From James McCubbin Lingan
George Town May 13th 1789
Being informed that your Excellency Receives none but written applications from candidates for office. I have only to Say that I was appointed to the naval office at this Port from its first Establishment. in the Execution of this duty I trust general Satisfaction has been given and I know it has been discharged with fidelity to the State. Should the office be continued under the present Government; I take the liberty of offering, my services. I have the Honour to be with the greatest Respect Sir your Excellencys Most Obedt Servant
James McCubbin Lingan
James McCubbin Lingan (1751–1812), a merchant in Georgetown, Md., was a second lieutenant in a Maryland rifle regiment in 1776 taken prisoner at Fort Washington. He may subsequently have served with Rawlings, Additional Continental Regiment. When Georgetown was incorporated in December 1789, Lingan was made alderman.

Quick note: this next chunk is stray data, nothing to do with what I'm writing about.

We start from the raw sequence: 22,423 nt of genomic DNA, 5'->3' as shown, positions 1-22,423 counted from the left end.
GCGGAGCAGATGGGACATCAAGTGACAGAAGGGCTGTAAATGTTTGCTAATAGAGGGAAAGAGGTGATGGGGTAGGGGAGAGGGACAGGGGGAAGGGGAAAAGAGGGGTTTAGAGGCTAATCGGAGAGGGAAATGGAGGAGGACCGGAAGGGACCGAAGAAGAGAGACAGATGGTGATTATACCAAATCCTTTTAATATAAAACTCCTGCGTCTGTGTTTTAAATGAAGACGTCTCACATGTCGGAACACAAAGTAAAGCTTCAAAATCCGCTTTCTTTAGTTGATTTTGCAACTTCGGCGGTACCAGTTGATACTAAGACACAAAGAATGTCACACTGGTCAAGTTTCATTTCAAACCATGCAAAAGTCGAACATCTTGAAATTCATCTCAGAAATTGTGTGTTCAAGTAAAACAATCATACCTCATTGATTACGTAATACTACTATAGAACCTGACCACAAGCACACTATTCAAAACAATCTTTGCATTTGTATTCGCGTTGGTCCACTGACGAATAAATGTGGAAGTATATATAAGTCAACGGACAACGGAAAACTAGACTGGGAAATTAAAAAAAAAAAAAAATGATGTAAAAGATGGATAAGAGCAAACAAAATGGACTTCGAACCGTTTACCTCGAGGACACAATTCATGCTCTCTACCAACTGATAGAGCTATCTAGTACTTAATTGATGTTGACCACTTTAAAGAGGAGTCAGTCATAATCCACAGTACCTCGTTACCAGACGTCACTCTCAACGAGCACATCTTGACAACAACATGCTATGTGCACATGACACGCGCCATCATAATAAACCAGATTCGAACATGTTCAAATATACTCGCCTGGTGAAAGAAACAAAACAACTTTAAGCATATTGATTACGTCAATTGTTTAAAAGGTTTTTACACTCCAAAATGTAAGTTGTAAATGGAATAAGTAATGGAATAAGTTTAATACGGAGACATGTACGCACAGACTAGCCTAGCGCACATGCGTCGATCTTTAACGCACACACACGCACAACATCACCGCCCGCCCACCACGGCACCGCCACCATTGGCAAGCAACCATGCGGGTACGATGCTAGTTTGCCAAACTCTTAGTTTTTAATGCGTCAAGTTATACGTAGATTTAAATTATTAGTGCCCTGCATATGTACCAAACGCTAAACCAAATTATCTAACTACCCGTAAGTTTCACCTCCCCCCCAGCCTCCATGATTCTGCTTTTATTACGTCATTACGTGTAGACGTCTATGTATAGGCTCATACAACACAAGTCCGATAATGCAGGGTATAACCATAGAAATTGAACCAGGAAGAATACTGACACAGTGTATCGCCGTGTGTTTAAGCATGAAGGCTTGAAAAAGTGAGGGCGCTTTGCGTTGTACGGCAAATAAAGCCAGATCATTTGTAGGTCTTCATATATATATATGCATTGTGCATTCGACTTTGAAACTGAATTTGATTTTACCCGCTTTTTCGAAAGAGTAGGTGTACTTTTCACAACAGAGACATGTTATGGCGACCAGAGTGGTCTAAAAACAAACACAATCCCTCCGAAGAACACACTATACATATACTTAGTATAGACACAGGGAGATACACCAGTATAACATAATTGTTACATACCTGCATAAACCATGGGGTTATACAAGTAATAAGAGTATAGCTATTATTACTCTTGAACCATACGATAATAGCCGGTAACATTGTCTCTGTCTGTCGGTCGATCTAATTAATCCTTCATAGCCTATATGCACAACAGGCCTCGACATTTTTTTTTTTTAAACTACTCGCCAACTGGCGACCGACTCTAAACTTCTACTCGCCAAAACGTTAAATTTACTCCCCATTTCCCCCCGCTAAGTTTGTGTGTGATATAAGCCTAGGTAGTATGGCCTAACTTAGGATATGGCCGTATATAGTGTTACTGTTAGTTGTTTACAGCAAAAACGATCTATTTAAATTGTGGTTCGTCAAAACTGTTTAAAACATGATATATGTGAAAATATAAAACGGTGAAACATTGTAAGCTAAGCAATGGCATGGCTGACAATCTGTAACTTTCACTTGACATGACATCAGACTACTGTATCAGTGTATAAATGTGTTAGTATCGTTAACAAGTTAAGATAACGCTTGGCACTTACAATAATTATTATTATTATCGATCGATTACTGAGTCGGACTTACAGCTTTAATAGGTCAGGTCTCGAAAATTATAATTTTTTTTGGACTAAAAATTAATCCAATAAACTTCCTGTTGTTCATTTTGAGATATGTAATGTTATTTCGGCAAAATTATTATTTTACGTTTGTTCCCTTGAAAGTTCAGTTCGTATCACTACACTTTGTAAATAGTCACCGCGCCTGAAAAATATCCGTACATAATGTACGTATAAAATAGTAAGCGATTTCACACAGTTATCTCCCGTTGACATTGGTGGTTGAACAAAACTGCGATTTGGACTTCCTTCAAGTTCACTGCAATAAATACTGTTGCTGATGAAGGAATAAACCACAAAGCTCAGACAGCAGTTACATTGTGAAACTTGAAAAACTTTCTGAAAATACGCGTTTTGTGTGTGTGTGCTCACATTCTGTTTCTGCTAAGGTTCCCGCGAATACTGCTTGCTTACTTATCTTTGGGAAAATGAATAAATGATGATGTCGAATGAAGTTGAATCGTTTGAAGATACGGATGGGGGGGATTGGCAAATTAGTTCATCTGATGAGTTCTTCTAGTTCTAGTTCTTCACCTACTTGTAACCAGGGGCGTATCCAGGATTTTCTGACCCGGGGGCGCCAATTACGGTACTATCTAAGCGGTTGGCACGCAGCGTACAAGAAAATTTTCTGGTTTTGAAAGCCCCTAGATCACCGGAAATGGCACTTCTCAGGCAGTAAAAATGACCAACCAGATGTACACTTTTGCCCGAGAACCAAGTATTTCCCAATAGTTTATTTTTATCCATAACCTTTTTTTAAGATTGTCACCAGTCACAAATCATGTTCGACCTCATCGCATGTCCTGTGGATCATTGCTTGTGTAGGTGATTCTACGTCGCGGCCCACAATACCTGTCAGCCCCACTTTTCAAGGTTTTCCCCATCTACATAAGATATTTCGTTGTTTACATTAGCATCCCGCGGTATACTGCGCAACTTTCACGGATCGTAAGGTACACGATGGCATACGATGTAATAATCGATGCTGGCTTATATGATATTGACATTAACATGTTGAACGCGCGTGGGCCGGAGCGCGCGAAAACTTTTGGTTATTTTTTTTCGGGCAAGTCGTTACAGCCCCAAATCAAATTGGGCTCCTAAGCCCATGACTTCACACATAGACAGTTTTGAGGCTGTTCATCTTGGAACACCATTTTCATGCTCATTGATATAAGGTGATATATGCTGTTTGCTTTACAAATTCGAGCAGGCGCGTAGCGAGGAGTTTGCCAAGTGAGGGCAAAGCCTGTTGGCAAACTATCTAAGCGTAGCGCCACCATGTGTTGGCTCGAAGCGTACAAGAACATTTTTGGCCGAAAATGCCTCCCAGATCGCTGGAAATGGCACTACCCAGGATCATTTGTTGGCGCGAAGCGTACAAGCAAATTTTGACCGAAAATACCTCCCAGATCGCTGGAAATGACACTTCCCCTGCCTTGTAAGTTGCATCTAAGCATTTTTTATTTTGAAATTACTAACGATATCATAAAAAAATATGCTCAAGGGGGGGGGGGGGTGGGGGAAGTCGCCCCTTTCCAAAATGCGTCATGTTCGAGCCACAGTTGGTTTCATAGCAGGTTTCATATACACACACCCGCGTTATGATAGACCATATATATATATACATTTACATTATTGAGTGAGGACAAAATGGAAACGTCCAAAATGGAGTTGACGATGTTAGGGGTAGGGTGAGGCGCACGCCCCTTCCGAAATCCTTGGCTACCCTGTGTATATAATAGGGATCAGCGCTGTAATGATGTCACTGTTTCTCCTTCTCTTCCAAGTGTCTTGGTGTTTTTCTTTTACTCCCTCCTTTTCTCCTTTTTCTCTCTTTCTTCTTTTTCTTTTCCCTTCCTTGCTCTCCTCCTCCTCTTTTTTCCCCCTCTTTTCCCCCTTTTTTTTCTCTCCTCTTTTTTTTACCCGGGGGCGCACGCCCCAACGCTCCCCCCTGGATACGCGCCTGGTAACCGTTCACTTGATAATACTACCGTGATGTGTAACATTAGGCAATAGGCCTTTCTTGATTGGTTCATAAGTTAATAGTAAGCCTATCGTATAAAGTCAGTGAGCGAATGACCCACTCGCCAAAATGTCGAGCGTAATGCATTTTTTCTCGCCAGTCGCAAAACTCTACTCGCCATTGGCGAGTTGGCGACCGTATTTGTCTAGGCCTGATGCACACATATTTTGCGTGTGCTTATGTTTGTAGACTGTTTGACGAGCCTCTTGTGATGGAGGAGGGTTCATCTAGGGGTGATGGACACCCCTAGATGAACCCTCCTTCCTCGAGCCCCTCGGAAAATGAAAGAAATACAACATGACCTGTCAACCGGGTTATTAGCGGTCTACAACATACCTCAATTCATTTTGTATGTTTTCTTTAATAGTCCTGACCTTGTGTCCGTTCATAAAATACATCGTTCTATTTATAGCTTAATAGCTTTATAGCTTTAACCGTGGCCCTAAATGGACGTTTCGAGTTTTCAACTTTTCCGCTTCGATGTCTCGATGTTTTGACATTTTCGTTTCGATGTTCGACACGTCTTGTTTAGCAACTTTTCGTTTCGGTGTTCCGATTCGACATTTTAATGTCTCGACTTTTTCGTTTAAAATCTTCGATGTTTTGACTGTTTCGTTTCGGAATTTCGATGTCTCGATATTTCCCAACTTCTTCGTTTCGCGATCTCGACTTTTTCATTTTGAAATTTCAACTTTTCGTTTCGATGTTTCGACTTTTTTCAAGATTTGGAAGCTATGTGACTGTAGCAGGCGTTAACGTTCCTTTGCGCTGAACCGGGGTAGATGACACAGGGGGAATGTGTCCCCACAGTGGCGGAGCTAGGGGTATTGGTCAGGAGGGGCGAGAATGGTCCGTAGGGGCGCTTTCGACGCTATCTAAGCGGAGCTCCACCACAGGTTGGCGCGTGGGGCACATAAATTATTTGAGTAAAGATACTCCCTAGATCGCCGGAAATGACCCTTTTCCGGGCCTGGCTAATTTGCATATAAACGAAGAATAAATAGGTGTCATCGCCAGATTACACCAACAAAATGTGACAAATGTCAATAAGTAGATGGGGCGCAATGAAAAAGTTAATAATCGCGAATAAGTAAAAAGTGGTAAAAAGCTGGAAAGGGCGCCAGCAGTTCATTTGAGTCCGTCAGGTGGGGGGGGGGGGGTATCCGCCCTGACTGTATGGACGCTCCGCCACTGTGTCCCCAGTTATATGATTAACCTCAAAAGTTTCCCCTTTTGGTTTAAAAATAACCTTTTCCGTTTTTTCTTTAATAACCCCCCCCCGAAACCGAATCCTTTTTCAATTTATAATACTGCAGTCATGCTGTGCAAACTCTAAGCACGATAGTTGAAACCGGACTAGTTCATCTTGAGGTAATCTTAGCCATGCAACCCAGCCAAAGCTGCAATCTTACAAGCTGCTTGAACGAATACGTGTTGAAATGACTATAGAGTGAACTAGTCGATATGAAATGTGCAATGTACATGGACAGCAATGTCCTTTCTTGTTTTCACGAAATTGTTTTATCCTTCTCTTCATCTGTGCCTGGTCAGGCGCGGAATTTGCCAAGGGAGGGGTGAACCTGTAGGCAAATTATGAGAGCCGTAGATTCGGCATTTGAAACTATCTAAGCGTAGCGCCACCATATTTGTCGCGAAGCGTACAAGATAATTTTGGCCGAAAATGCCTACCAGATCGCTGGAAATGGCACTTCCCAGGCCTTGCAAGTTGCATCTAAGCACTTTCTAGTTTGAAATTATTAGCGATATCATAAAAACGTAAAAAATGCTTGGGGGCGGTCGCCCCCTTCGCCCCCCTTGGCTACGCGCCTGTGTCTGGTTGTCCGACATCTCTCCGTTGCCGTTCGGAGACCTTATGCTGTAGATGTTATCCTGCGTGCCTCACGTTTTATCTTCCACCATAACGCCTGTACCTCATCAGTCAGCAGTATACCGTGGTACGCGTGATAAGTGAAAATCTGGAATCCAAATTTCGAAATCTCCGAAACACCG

In support of Lingan’s application, GW received two letters, one of 12 May 1789, signed by three Georgetown merchants, Robert Peter, Brooke Beall, and Bernard O’Neill, and another of 5 July 1789 from Otho H. Williams of Baltimore, stating that “Captn Lingan was bred to the business of a Merchant under the late Mr Thomas Richardson of George Town.” Williams went on to say that “upon the Division of the Naval District on Potowmack, he [Lingan] was appointed a Naval Officer, and has discharged his duty with attention and reputation. Captn Lingan has a general good Character, and a respectable capacity for business—His circumstances are not affluent, if easy, and, I believe, that he has some female relations dependent upon his fortune and his affections” (DLC:GW). In August 1789 GW named Lingan collector of the customs at Georgetown and in March 1792 made him inspector of the revenue for that port (Executive Journal, description begins Journal of the Executive Proceedings of the Senate of the United States of America: From the commencement of the First, to the termination of the Nineteenth Congress. Vol. 1. Washington, D.C., 1828. description ends 1:11, 14, 104, 111).